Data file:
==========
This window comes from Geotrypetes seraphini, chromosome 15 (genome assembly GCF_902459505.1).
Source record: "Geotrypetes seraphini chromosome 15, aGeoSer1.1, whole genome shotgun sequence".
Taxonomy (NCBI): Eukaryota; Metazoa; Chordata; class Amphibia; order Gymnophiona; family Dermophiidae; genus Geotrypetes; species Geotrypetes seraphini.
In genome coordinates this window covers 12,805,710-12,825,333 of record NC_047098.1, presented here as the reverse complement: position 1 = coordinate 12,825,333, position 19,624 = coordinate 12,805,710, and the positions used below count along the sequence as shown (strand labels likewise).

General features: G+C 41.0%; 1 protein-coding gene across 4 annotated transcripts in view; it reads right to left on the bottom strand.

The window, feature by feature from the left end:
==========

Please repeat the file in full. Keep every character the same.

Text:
This window comes from Geotrypetes seraphini, chromosome 15 (genome assembly GCF_902459505.1).
Source record: "Geotrypetes seraphini chromosome 15, aGeoSer1.1, whole genome shotgun sequence".
Taxonomy (NCBI): Eukaryota; Metazoa; Chordata; class Amphibia; order Gymnophiona; family Dermophiidae; genus Geotrypetes; species Geotrypetes seraphini.
In genome coordinates this window covers 12,805,710-12,825,333 of record NC_047098.1, presented here as the reverse complement: position 1 = coordinate 12,825,333, position 19,624 = coordinate 12,805,710, and the positions used below count along the sequence as shown (strand labels likewise).

General features: G+C 41.0%; 1 protein-coding gene across 4 annotated transcripts in view; it reads right to left on the bottom strand.

The window, feature by feature from the left end: